The family of slain broadcaster Percival “Percy Lapid” Mabasa on Tuesday said they stand united in their call for justice to ensure those responsible for his death are held accountable.
It has been a year since the veteran newsman was shot to death by gunmen.
“On this occasion, we remember Ka Percy Lapid whose life was tragically cut short one year ago. The family stand(s) united in our call for swift justice to ensure that those responsible for this loss are held accountable,” newsman Roy Mabasa, Percy’s sibling said in a statement sent to reporters.
Department of Justice (DOJ) Secretary Jesus Crispin Remulla on Monday said contempt charges await three vloggers (video bloggers) who published online an interview with fugitive former Bureau of Corrections (BuCor) chief Gerald Bantag who is wanted for murder in connection with the killing of Mabasa.
He said the act of these vloggers undermines the courts and the legal processes. The DOJ chief, meanwhile, said law enforcers are validating leads on Bantag’s current whereabouts as well as several John Does.
Bantag and former BuCor deputy security officer Ricardo Zulueta are facing murder charges before the Muntinlupa and Las Piñas regional trial courts over last year’s killing of Mabasa and Cristito Villamor Palaña (alias Jun Villamor), an inmate at the New Bilibid Prison in Muntinlupa City.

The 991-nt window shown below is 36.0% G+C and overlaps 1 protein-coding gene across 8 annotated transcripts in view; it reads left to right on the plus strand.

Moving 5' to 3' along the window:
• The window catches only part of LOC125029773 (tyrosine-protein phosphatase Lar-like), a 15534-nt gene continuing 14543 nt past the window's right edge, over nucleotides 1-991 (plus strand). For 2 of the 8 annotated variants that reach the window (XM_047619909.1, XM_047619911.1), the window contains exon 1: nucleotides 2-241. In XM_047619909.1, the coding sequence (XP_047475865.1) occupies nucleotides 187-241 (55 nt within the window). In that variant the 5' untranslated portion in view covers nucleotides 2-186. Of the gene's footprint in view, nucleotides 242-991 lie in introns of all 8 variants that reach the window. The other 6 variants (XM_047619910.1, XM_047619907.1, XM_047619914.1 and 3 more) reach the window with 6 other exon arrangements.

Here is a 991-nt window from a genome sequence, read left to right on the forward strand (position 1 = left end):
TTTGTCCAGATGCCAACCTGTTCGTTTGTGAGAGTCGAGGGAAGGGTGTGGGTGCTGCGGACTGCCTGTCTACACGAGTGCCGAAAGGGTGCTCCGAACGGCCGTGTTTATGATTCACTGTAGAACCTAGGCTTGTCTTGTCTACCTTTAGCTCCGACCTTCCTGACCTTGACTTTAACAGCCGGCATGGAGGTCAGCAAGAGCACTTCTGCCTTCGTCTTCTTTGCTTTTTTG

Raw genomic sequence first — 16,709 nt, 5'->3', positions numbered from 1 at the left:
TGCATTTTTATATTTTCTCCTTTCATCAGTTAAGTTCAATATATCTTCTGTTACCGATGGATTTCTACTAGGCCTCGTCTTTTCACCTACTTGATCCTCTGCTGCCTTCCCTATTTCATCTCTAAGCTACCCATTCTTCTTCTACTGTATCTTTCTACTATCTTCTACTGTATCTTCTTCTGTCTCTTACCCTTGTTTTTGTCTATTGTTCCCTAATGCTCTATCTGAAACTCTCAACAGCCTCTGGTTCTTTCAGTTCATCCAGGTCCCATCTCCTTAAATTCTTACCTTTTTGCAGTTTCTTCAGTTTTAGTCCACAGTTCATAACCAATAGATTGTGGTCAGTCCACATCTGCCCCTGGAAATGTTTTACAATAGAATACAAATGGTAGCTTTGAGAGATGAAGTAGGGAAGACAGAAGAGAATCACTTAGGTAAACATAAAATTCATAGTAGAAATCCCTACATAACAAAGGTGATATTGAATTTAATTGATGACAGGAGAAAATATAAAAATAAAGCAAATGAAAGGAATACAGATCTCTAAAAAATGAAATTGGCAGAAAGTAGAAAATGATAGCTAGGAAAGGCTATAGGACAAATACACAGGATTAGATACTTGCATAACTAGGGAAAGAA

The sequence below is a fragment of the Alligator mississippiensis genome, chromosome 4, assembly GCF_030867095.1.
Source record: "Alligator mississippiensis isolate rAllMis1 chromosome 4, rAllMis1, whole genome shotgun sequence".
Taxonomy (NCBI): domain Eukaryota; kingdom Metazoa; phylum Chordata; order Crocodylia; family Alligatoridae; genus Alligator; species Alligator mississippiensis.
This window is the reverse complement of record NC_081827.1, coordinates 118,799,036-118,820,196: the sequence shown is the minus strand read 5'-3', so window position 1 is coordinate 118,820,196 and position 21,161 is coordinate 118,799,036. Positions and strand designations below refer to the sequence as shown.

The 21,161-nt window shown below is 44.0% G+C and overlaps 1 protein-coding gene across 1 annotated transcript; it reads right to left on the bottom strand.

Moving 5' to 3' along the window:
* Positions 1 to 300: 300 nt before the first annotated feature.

Mabasa was shot by armed men near his home in Las Piñas City on Oct. 3, 2022.
Senator Risa Hontiveros meanwhile said the story of the slain broadcaster is all too common in a country that is supposedly free and democratic.
Speaking a forum dubbed as “Keeping the Flame of Freedom Alive: Case Study of Percy Lapid Mabasa at UP Diliman,” Hontiveros said that in 2022, the global watchdog Committee to Protect Journalists ranked the Philippines as the 7th most dangerous country in the world for media workers
She also noted that the Philippines has a sorry track record when it comes to achieving justice for media killings.
She cited a report in 2022 by the Center for Media Freedom and Responsibility (CMFR), of the 176 media workers killed in the Philippines since 1986, only 19 have resulted in convictions.
The National Union of Journalists of the Philippines (NUJP), the Freedom for Media Freedom for All (FMFA) network, and the College Editors Guild of the Philippines meanwhile gathered in front of the Department of Justice to call for justice for Mabasa.
“As we mark the first year of his murder, the FMFA coalition calls for the swift justice of radio broadcaster Percy Lapid Mabasa,” the FMFA said in a statement read by Martha Teodoro from the Philippine Center for Investigative Journalism.